I called some paintings “perspectives” but I’m not interested in perspective; I called some “butterflies” but I don’t think they are butterflies; I call my sculptures “masks” but they are not masks.
Gagosian is pleased to present Pink Cosco, an exhibition of new large-scale painted bronze sculptures by Mark Grotjahn.
Grotjahn’s work is inseparable from its present moment, yet willing to make explicit art-historical reference. He borrows from Op art, Abstract Expressionism, Pop art, and Renaissance perspective, but achieves effects that reach forward and backward simultaneously. To occupy this precarious past-future visual position requires intense concentration, calculation, and control. As he painted his Butterfly paintings, Grotjahn sought an escape from precision: he began making masks out of the cardboard boxes lying around his studio—the discarded shells of art materials, gifts, and other packaging. He painted the boxes and attached toilet paper roll tubes that stuck out between cutout eyes. The Masks, although originally started as a casual practice, quickly asserted themselves as a new armature for painting—an armature that would straddle time just as much as the two-dimensional geometric works.
The Masks unearth Cubism’s methodical efforts to occupy, represent, and envelop space. Grotjahn started casting them in bronze in 2010—a material transformation that took the Masks away from ephemerality and toward sequential permanence. What was once an intimate exercise is thickened, stabilized, and filled with formal artistic authority. Pink Cosco is Grotjahn’s first exhibition of sculpture in which every work is the same form. It takes its title from a box that contained a Cosco brand stepladder. While Grotjahn used the ladder to reach and paint surfaces, its box offered a new surface on which the practice of painting could be reconsidered.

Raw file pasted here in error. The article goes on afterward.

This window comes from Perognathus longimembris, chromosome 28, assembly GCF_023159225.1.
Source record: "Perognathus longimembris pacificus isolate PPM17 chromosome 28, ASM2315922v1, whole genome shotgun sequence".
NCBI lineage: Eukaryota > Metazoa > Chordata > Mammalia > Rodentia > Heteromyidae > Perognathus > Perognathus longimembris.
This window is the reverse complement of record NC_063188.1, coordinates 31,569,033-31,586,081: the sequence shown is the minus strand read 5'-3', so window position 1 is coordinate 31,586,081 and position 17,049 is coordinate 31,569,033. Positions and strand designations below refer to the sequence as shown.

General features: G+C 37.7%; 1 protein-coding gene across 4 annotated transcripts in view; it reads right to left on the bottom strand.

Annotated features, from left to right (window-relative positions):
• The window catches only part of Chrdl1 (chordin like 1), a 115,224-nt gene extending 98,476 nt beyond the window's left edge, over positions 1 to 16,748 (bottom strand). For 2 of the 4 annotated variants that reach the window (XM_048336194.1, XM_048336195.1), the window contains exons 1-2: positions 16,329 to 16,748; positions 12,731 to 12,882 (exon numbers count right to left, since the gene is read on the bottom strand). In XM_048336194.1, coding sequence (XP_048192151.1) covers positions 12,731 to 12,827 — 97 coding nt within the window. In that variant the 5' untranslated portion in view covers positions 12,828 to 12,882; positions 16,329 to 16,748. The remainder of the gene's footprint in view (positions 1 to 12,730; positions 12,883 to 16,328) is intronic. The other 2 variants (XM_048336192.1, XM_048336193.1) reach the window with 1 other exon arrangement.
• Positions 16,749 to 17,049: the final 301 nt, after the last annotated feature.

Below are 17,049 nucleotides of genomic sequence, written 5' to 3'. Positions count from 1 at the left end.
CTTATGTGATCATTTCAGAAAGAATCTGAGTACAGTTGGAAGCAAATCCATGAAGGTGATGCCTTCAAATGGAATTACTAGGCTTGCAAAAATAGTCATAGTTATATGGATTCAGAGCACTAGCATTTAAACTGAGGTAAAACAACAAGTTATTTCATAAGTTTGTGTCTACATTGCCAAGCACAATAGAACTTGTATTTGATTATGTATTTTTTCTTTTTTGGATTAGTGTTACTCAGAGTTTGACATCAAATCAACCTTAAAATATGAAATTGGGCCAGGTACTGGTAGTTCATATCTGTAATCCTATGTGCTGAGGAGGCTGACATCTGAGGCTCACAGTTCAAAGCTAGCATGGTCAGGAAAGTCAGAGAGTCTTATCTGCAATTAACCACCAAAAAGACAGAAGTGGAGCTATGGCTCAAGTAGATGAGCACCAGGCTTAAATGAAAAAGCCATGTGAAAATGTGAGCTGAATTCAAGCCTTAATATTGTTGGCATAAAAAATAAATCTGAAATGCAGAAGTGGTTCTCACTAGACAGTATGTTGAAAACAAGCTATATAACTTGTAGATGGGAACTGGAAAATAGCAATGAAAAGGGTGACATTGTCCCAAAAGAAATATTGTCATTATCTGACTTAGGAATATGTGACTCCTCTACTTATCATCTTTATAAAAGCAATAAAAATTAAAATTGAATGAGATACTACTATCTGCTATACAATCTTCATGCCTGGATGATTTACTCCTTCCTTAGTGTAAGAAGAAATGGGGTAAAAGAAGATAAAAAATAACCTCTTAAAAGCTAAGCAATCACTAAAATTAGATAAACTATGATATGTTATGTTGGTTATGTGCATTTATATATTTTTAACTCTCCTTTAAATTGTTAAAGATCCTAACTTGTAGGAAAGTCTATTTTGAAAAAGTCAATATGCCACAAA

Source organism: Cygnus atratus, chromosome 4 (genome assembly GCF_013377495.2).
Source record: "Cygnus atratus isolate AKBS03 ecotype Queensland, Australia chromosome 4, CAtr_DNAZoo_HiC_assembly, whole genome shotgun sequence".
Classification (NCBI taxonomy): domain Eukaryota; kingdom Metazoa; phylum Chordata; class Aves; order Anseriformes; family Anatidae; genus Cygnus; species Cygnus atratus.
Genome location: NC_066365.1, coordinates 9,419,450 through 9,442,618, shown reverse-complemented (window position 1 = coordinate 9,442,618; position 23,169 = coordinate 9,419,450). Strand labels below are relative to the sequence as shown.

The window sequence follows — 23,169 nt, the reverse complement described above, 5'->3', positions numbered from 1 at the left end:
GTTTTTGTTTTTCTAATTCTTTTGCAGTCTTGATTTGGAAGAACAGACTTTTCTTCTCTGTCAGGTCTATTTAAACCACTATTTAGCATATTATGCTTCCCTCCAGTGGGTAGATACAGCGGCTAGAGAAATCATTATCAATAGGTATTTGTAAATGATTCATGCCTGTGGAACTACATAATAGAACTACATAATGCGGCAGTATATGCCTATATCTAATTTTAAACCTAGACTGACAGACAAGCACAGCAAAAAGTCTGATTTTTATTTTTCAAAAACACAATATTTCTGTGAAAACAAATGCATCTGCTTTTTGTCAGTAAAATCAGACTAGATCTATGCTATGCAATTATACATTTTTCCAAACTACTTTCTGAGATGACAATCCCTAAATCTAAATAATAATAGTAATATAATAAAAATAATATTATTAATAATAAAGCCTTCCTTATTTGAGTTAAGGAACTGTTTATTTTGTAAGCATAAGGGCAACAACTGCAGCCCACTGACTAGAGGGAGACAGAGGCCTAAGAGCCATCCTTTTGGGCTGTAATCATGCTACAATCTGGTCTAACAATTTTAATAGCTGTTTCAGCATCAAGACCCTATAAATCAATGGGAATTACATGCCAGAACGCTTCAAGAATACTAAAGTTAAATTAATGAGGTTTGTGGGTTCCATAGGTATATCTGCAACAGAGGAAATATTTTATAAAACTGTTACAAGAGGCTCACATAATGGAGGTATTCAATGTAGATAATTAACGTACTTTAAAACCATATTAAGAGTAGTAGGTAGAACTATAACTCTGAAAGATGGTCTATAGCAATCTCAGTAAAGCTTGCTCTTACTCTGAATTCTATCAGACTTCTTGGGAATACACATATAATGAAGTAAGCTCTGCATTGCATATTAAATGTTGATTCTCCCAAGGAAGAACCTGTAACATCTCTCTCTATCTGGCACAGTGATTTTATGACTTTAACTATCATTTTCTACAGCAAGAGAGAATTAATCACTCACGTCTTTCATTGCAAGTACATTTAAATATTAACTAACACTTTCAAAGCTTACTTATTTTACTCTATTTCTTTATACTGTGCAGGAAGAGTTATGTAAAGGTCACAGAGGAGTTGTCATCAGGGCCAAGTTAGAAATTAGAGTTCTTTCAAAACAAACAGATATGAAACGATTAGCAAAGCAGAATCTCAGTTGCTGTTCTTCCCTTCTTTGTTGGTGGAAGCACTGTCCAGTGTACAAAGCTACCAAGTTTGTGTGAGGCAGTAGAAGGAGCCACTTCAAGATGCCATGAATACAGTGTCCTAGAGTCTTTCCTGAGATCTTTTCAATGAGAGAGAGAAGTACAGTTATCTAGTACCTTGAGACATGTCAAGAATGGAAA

The masks in Pink Cosco are faces stretched tall. Despite their material, they maintain their identity as convertible containers, but offer no real entry. Lined up atop wooden pedestals, they stare down their long, phallic noses. Their color scheme is kept to pink or yellow only: a formulaic restriction that, as in the Butterfly series, reveals the variations inherent to any repetition. The Masks stand proudly, their original vulnerability replaced by layers of paint thickly applied over polished bronze. Boldly signed and dated, the works unite Grotjahn’s various styles and turn private practice into public display. This progression runs parallel to history itself: even without intention, each object and subject is inhabited by a history that it cannot shake off.
New Capri, Capri, Free Capri
October 30–December 22, 2018
West 24th Street, New York
Extended through March 12, 2016
Untitled (Captain America)
January 19–March 12, 2016
980 Madison Avenue, New York
September 13–October 27, 2012
980 Madison Avenue, New York
May 30–July 31, 2009
Britannia Street, London